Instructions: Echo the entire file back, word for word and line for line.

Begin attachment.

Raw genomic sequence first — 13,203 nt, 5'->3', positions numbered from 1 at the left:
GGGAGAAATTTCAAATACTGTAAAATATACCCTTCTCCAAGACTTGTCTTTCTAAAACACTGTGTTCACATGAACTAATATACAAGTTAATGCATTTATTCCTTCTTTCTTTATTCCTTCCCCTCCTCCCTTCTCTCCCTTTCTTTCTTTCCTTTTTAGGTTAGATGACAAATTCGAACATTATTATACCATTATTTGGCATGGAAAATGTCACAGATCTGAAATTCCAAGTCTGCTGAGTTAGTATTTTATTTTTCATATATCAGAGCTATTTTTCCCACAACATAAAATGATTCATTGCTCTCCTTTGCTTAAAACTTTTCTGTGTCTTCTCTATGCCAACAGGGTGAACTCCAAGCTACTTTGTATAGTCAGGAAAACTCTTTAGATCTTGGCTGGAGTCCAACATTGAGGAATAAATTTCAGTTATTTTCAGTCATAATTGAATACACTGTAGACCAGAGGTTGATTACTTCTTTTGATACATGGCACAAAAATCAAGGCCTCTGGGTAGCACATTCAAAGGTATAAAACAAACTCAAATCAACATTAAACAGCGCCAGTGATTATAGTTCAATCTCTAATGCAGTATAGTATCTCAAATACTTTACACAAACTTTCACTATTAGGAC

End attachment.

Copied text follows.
Raw genomic sequence first — 13,203 nt, 5'->3', positions numbered from 1 at the left:
GGGAGAAATTTCAAATACTGTAAAATATACCCTTCTCCAAGACTTGTCTTTCTAAAACACTGTGTTCACATGAACTAATATACAAGTTAATGCATTTATTCCTTCTTTCTTTATTCCTTCCCCTCCTCCCTTCTCTCCCTTTCTTTCTTTCCTTTTTAGGTTAGATGACAAATTCGAACATTATTATACCATTATTTGGCATGGAAAATGTCACAGATCTGAAATTCCAAGTCTGCTGAGTTAGTATTTTATTTTTCATATATCAGAGCTATTTTTCCCACAACATAAAATGATTCATTGCTCTCCTTTGCTTAAAACTTTTCTGTGTCTTCTCTATGCCAACAGGGTGAACTCCAAGCTACTTTGTATAGTCAGGAAAACTCTTTAGATCTTGGCTGGAGTCCAACATTGAGGAATAAATTTCAGTTATTTTCAGTCATAATTGAATACACTGTAGACCAGAGGTTGATTACTTCTTTTGATACATGGCACAAAAATCAAGGCCTCTGGGTAGCACATTCAAAGGTATAAAACAAACTCAAATCAACATTAAACAGCGCCAGTGATTATAGTTCAATCTCTAATGCAGTATAGTATCTCAAATACTTTACACAAACTTTCACTATTAGGAC